The Inviting Home | Welcoming Guests in the Winter Season

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The winter months can be a wonderful time for entertaining. With holidays bringing cozy weather and good cheer, it’s a great time to reconnect with longtime friends, or to welcome new friends into the fold.

Unfortunately, winter months can also be a challenge when it comes to creating a welcoming arrival for guests. The approach to your front door might lack the easy charm of summer and spring, when flowers and greenery can help create a natural, cheerful flow.

This time of year, the focus is on curb appeal and your home’s exterior to provide that welcoming touch. To create a truly inviting home, there are several key areas to address and enhance.

Time to clean house
Just as you clean the inside of your home to keep it looking and functioning its best, to create a welcoming exterior you first need to tidy. Plan to tackle some basic seasonal “housekeeping” chores — both for visual appeal and general house maintenance.

Start with having your gutters cleaned, which you can hire someone to do or handle on your own. Just be sure to have someone spot you on the ladder as you manually remove leaves or blow them out with a leaf-blower extension. Make sure gutters are clear by running water through them to ensure the flow isn’t blocked.

Next, rake your leaves. Allowing them to remain on your lawn through winter will smother your grass, although a few left among plant beds won’t hurt and will actually help insulate your perennials and provide natural compost. After raking them, you can compost them over the winter to use in spring, or you can see if your area has a recycling center where they can pick them up for mass-composting. After the leaves are off the lawn, mow it one last time before winter, trimming it short to help prevent any matting if it continues to grow. It will deter rodents and prevent disease and, it will look better.

Pull out your annuals and cut back all your perennial plants as they die. Take caution when cutting back trees and shrubs to avoid “dieback,” when too much stress at the same time can damage them. Trees and shrubs can also dry out over winter, however, it’s fine to cut back unattractive dead branches, and certainly to gather any fallen branches and garden debris from the yard.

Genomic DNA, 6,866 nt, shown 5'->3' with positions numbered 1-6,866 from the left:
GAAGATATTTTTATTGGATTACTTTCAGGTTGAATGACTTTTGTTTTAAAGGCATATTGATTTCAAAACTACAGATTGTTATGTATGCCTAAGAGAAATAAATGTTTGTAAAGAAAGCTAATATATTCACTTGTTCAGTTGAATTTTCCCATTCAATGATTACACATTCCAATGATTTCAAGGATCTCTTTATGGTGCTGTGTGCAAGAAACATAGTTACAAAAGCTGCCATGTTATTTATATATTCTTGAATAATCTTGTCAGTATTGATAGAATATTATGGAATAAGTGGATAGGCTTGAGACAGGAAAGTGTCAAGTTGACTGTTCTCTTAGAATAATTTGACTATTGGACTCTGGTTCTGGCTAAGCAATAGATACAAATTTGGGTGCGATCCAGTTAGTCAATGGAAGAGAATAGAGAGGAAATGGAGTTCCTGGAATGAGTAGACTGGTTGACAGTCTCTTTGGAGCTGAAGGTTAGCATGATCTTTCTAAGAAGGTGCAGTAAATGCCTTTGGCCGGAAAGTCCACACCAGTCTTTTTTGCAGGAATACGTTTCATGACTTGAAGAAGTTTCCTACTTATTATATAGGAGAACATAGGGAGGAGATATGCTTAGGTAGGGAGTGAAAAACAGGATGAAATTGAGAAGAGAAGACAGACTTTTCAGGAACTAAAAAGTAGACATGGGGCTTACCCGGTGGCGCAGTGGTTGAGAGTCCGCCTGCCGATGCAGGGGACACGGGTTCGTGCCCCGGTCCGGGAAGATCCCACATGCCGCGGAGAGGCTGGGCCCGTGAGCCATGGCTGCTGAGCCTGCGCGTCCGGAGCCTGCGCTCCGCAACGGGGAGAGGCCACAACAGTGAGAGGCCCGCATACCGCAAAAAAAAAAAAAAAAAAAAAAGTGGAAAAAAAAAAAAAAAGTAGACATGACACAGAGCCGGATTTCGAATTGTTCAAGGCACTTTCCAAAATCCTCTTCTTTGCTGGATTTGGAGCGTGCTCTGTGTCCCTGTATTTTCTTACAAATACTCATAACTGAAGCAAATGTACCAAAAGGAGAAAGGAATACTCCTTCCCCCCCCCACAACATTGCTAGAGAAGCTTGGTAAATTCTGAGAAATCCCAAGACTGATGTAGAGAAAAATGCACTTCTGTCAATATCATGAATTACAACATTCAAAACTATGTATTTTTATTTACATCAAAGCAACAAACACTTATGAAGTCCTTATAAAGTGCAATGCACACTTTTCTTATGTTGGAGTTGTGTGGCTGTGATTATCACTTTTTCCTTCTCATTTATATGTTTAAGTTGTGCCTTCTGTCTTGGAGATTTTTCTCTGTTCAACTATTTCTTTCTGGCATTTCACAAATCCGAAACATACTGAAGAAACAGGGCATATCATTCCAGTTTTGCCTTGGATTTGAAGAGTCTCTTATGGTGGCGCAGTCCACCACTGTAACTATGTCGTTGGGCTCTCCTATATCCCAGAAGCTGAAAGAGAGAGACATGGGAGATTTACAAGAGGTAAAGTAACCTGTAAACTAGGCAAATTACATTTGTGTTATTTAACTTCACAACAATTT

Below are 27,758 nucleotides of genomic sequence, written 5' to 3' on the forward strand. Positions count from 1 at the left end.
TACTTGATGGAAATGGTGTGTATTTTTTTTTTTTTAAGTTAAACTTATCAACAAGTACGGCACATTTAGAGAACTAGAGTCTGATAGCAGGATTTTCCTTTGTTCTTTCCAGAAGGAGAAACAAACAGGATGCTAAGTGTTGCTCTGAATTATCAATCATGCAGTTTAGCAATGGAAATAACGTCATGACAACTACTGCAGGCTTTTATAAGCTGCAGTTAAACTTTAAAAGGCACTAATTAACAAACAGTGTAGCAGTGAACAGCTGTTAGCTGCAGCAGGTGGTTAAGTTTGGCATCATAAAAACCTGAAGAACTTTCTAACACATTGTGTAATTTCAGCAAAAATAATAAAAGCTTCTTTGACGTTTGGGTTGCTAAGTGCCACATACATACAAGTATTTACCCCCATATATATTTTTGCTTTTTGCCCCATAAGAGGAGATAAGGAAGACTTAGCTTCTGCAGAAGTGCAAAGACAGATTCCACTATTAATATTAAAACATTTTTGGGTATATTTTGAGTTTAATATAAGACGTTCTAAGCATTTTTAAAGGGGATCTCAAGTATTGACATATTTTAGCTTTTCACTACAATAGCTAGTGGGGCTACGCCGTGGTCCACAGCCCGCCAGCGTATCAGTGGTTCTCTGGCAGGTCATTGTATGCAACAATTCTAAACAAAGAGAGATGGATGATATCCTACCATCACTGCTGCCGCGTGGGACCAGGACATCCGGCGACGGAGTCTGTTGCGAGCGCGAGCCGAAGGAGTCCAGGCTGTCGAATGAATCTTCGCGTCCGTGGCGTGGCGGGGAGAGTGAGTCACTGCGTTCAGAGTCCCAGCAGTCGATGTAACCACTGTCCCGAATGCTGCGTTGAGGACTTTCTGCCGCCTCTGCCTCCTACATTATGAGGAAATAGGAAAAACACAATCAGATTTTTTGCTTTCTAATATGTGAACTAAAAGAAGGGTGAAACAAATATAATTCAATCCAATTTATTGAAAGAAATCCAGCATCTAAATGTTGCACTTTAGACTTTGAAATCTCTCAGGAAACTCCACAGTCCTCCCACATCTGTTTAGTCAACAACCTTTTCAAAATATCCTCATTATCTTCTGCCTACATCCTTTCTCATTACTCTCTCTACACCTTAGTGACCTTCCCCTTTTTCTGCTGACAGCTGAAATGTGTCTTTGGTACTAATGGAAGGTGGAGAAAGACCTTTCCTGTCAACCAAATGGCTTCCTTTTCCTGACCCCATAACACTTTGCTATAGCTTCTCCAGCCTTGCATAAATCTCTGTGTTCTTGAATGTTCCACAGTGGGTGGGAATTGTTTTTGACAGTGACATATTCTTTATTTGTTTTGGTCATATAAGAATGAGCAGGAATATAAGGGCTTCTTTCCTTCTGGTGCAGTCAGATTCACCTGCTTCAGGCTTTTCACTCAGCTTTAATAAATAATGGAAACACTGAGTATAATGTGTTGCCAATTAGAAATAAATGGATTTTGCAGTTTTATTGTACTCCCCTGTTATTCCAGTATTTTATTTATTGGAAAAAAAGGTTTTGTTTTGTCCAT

Remove any dead annuals from empty pots and window boxes so you can use the containers for winter plantings or store them away until next spring. Secure and adjust any loose or crooked shutters, repair any issues with fences or mailboxes, and address anything else you’ve been letting slide.

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Now that you’ve removed anything unsightly, time to add some color. One way to do that is with hardy, cold-tolerant plants.

Some popular choices include ornamental kale and cabbage, chrysanthemums, and pansies. Plant them in window boxes and in containers flanking your porch steps—anywhere you want a pop of color. Cabbages and kale offer some lovely purples and dark greens, and mums are great to layer in various harvest hues in your landscape. Evergreens are also good options, and can last beyond the winter season when planted before the first frost or potted in a sheltered spot. (Any containers you don’t use for winter plants or decoration should be tucked away in a garage or out of sight.) Plant your favorite seasonals or evergreens directly into garden beds to fill the void from annuals that have died off. Or, hang them in big baskets on the porch, or clustered in decorative pots around the front door.

Other ideas for color include wrapping thick ribbons or tying festive bows around columns or railings. To add additional color and interest, use boughs of evergreens to line the railings of stairs, to wind around a mailbox pole, or around columns flanking your front door.

Features_InvitingHome3If you don’t want to use bright colors, look for ways to incorporate metallic accents into your outdoor decor. You can spray paint gourds, fruit, or even wine bottles to create a shimmering tableau. Metallic ribbons and bows add sophisticated cheer.

Depending on the exterior of your home, white can also provide the “color” you need, so consider adding plants, decorative items or ribbons in winter white.

You can buy birdhouses in deep, vibrant hues and keep them stocked with seed or suet. You’ll ensure some cheerful wildlife in your yard while adding a charming seasonal touch.

Accent furniture can also bring some practical color to your exterior. Brightly colored garden benches, painted wicker chairs and tables, colorful end tables placed near the door, or repainted metal café table and chair sets all add visual appeal.